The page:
Climate justice movement: Moment Is now to 'change everything'
In anticipation of an upcoming climate summit of world leaders scheduled for New York City at the end of this summer, advocates of bold and transformative action to curb global emissions and avert the worst impacts of global warming are both speaking out andreadying action.
This week, the Sustainable Development Solutions Network (UNSDSN), an initiative of the United Nations that includes environmental experts, former heads of state, climate scientists and others, published an open letter to the government representatives heading to the New York summit calling on them to take urgent action on climate change in order to limit the dangers posed by warming.
The letter states, in part:
Human-induced climate change is an issue beyond politics. It transcends parties, nations, and even generations. For the first time in human history, the very health of the planet, and therefore the bases for future economic development, the end of poverty, and human wellbeing, are in the balance. If we were facing an imminent threat from beyond Earth, there is no doubt that humanity would immediately unite in common cause. The fact that the threat comes from within – indeed from ourselves – and that it develops over an extended period of time does not alter the urgency of cooperation and decisive action.
The world has agreed to limit the mean temperature increase to less than 2-degrees Centigrade (2°C). Even a 2°C increase will carry us to dangerous and unprecedented conditions not seen on Earth during the entire period of human civilization.
Signatories to the letter are asking others to sign on to their message and promise to deliver it to the UN on September 23 when the summit convenes.
Meanwhile, a broad coalition of grassroots and social justice advocacy organizations is organizing what they've dubbed the "People's Climate March" for the weekend preceding the UN summit.
"In our time, humanity again must choose, this time to save our planet from shortsightedness, greed, and apathy to avoid catastrophic climate change." —letter to world leaders
Pitched boldly as a "a weekend to bend the course of history" the march promises to be an "unprecedented climate mobilization – in size, beauty, and impact." Though spearheaded by campaigners at 350.org, the event is being organized and directed collectively by local New York-area community groups, international NGO’s, grassroots networks, churches and faith organizations, and many others.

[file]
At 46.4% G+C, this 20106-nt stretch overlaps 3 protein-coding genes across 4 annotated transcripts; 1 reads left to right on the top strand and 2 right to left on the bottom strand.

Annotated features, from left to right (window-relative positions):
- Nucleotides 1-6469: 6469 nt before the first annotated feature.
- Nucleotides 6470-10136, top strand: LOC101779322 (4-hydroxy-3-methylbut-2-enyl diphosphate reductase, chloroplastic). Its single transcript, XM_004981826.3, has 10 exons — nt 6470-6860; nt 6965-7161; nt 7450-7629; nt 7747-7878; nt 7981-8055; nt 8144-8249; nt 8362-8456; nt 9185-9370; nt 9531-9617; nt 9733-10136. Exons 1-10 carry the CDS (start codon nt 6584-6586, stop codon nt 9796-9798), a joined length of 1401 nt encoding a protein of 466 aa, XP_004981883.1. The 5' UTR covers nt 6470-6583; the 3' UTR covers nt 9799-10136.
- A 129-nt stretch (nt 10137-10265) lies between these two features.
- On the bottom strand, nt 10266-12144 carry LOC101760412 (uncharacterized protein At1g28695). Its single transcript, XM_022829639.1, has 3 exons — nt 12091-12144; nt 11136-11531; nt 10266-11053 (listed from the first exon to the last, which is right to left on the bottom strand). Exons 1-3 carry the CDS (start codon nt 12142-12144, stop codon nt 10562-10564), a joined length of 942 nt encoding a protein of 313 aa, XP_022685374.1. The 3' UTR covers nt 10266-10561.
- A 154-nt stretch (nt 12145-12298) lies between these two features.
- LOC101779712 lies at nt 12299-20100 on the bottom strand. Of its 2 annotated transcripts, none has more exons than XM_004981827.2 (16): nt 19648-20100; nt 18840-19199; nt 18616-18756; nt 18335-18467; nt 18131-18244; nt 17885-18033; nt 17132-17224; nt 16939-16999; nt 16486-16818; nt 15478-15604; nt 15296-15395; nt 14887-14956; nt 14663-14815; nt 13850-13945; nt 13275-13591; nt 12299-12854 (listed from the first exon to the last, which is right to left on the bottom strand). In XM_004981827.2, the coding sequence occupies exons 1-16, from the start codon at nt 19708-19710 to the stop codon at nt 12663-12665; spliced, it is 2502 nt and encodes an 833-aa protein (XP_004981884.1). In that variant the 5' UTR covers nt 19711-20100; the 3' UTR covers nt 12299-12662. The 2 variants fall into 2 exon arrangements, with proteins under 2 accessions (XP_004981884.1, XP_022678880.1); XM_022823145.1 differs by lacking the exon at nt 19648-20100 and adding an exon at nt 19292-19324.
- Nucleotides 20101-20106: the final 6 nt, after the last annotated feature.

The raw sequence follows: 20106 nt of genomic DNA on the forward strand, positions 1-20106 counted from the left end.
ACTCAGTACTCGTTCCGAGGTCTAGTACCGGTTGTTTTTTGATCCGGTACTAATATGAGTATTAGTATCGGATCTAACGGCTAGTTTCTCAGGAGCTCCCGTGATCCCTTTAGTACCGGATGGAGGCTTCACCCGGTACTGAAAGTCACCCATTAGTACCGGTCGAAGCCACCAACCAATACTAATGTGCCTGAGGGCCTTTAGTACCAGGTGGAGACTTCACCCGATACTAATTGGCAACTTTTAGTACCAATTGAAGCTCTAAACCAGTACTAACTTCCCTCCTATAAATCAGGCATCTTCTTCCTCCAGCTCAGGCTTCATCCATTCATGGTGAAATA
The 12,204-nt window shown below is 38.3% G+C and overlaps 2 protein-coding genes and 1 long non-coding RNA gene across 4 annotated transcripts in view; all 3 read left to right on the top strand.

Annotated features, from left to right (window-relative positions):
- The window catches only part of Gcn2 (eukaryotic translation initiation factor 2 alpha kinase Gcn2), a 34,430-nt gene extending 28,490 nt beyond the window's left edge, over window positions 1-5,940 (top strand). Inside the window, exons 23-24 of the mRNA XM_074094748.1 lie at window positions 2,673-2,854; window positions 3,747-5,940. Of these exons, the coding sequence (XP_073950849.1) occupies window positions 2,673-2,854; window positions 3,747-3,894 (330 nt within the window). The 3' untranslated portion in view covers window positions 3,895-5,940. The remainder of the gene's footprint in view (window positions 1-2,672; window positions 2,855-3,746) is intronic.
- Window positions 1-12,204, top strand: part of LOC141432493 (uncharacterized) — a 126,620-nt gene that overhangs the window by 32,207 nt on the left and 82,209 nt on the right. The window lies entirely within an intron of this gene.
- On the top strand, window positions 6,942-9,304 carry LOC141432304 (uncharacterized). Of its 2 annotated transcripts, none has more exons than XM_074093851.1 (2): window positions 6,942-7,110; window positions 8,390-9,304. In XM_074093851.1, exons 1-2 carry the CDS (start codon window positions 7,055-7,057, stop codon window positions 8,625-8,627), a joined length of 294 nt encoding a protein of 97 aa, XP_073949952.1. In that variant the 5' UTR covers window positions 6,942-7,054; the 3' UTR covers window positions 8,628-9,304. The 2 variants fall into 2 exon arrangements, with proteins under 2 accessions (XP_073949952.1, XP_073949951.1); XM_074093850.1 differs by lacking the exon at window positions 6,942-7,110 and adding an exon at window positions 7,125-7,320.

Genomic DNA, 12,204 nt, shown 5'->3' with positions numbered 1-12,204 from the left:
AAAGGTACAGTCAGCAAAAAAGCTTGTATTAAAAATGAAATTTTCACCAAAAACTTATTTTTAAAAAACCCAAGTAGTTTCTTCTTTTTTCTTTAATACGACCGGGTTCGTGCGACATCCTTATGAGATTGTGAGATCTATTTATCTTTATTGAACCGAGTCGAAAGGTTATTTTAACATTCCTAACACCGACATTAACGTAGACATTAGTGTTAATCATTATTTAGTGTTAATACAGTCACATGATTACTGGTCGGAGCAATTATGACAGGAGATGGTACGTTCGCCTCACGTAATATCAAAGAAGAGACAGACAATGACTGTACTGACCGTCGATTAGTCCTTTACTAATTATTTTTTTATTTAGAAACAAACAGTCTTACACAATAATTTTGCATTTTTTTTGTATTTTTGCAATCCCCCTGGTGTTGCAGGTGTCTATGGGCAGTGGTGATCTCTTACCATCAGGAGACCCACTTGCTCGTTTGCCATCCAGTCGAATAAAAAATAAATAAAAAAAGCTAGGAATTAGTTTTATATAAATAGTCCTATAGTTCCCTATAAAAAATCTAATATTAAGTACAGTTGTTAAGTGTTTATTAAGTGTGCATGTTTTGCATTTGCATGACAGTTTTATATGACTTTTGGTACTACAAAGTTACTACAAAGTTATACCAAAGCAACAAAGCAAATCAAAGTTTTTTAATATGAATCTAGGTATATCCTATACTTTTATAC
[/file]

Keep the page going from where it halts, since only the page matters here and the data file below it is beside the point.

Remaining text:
The unifying demand of the event, say organizers, "is a world we know is within our reach: a world with an economy that works for people and the planet. In short, a world safe from the ravages of climate change."
Writing in support of the march recently at the Earth Island Journal, Eddie Bautista acknowledged that though mass rallies don't always work, this one has the potential to shake the foundations of world leadership at a crucial moment:
Scientists tell us that we’re running out of time to solve the climate crisis. And a global solution will require more than just personal actions like switching to energy efficient light bulbs, or riding a bike to work. Preventing climate catastrophe requires fast, mass action, and involvement at every level of government and civil society. Right now.
Mass mobilization is one of the best ways we know of to shock the entire system into action. Mass marches don’t always work: we weren’t able to stop the buildup to the war in Iraq. But they sometimes succeed in historic ways. Take the 1982 anti-nuclear march, which pushed a hawkish Ronald Reagan to strike a deal with Russia and start reducing nuclear warhead arsenals. Or consider the 1963 March on Washington, which helped pass the Civil Rights Act.
The organizers themselves recognize the limitations of mass action, but make the case of how this weekend fits into the larger struggle for fighting climate change on a planetary scale:
This moment will not be just about New York or the United States. Heads of state from around the world will be there, as will the attention of global media. We know that no single meeting or summit will “solve climate change” and in many ways this moment will not even really be about the summit.
We want this moment to be about us – the people who are standing up in our communities, to organise, to build power, to confront the power of fossil fuels, and to shift power to a just, safe, peaceful world.
No single day, just like no single summit will be all it takes. What we are up against is far too large. So as we unite for action this September we are going to try something different as well. We are going to commit ourselves to sustained action and use this to continue strengthening our strategies and work at home.
The group released this video on Wednesday urging people from around the world to make preparations for what they argue is a historic moment to pressure the world's politicians and policy makers to finally accept the need for decisive action: